"Falsification of data" means the "creating altering, recording, or omitting" of data in a way that the data do not signify what actually occurred during the study. FDA is concerned about data covering clinical investigations, nonclinical laboratory studies, and clinical animal studies. Examples of such falsification include, but are not limited to, creating fake data, altering data, recording data from a source that is not accurately portrayed, or omitting appropriate data. Even though there are several common types of falsification of data that FDA is envisioning being reported, sponsors do not have to categorize the type of falsification they believe is occurring in their report. The person who falsifies the data can be any person responsible for conducting the study, their colleagues, or their subordinates. FDA is specifically excluding errors (such as typographical and transposed numbers) from the reporting requirement because FDA believes that errors are easier to catch and address by FDA, while falsification has a greater negative impact than errors because of its likelihood to be repeated, and FDA does not wish to "overwhelm" itself with information.

Sponsors are encouraged to be aware of possible instances of falsification of data through the monitoring of their studies, reviewing and evaluating the data therein, and receiving complaints. Reports of data from sponsors to the proper FDA center would be required not only for data that is confirmed to be falsified, but also data that is possibly falsified. Evidence of the falsification is not necessary, and there is no specified threshold that will trigger the reporting requirement. The data would be reported to the "appropriate" FDA center. If the investigation involves a combination product, then the information should be reported to the center with primary jurisdiction over premarket review and regulation. The report to FDA should include the name of the person who has, or may have, falsified the data, the last know address(es) and phone number(s) of the person, the specific study which is possibly affected, and the information that suggests or describes falsification. This information may be reported in any fashion, such as phone, mail, e-mail, or fax.

Once FDA is made aware of the falsification or possible falsification of data, it aspires to "identify patterns, potential signals, or other indications of misconduct" so that it can determine whether a further investigation is necessary in light of aggregated reports from any source. FDA encourages, therefore, that sponsors not wait to report to FDA while investigating whether falsification actually occurred, or under what circumstances it happened. FDA requests that falsification be reported "as soon as possible," but within 45 days, to give FDA as much data to cull from as is available when conducting its investigation. Indeed, the failure of a sponsor to report falsification, or possible falsification, of data may violate the Federal Food, Drug, and Cosmetic Act or other Federal rules that address the submission of a false statement to the Federal government. Any investigations into the matter by FDA may lead to administrative or enforcement actions including excluding falsified data from consideration, putting an entire trial on hold, disqualifying investigators, and/or criminal proceedings.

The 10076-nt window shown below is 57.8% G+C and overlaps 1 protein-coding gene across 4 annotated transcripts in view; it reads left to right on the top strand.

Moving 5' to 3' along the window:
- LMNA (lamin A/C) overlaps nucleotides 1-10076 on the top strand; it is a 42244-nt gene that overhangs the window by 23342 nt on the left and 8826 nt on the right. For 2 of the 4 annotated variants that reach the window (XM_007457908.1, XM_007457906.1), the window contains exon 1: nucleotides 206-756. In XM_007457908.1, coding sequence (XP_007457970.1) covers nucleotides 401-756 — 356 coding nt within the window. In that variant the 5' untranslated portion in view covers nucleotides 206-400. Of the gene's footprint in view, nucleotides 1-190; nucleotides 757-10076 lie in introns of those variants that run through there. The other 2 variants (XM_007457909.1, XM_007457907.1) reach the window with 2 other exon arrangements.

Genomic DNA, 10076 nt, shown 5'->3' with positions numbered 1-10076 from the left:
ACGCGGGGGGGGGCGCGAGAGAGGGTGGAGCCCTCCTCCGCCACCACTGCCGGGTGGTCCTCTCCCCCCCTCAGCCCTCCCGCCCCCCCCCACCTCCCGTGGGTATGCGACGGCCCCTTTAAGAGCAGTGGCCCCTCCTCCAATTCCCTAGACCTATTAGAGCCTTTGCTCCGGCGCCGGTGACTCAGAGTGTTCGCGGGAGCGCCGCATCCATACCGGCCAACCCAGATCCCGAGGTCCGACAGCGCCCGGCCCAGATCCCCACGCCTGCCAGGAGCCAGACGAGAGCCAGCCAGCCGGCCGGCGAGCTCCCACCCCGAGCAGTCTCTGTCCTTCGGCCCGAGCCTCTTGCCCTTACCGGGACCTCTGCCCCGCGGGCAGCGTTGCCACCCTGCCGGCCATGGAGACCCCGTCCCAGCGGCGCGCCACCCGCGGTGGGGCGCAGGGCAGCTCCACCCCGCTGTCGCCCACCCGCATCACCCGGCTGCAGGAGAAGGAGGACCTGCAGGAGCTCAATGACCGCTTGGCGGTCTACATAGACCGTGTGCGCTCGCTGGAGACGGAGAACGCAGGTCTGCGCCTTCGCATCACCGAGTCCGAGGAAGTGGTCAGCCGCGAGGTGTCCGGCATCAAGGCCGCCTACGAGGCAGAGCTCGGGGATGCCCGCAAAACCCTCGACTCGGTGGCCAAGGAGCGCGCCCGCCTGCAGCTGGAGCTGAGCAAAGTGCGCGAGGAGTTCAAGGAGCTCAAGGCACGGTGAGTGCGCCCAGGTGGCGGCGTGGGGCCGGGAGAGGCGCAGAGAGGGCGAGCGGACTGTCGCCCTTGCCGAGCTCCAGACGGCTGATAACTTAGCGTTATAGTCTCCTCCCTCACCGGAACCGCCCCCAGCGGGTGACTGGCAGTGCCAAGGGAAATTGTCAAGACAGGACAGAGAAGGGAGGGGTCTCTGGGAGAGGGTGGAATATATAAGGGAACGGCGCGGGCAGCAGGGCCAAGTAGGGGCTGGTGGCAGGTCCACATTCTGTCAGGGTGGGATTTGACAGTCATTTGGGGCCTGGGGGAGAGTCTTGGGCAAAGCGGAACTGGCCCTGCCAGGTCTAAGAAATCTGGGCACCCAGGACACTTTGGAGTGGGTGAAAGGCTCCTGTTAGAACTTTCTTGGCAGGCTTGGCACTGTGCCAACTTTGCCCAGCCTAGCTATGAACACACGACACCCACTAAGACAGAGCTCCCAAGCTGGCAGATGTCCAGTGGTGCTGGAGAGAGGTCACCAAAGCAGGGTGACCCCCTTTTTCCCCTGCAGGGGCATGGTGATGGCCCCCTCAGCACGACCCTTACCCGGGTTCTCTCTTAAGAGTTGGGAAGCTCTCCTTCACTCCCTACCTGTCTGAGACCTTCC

In addition to general feedback and comments, FDA is requesting comments on specific aspects of the proposed rule by May 20, 2010. In particular, FDA is soliciting feedback from industry and the public on:
  • the definition of "falsification of data,"
  • the appropriateness of the 45 calendar days for determining whether information requires reporting,
  • whether the proposed regulations should also apply to marketing applications,
  • whether an evidentiary standard for the form or quantity of information required to trigger reporting requirements should be specified,
  • whether FDA should include additional descriptions of what constitutes "errors" that are not required reporting, and
  • regarding the information that should be provided to FDA and whether the regulations should specify what information must be reported.

  • Gary C. Messplay and Colleen Heisey are partners in the Washington, D.C. office of Hunton & Williams LLP in the firm's Food and Drug Practice. Kayte Spector-Bagdady (only admitted in New York) is an associate in the Firm's Food and Drug Practice. Mr. Messplay can be reached at gmessplay@hunton.com. Ms. Heisey can be reached at cheisey@hunton.com.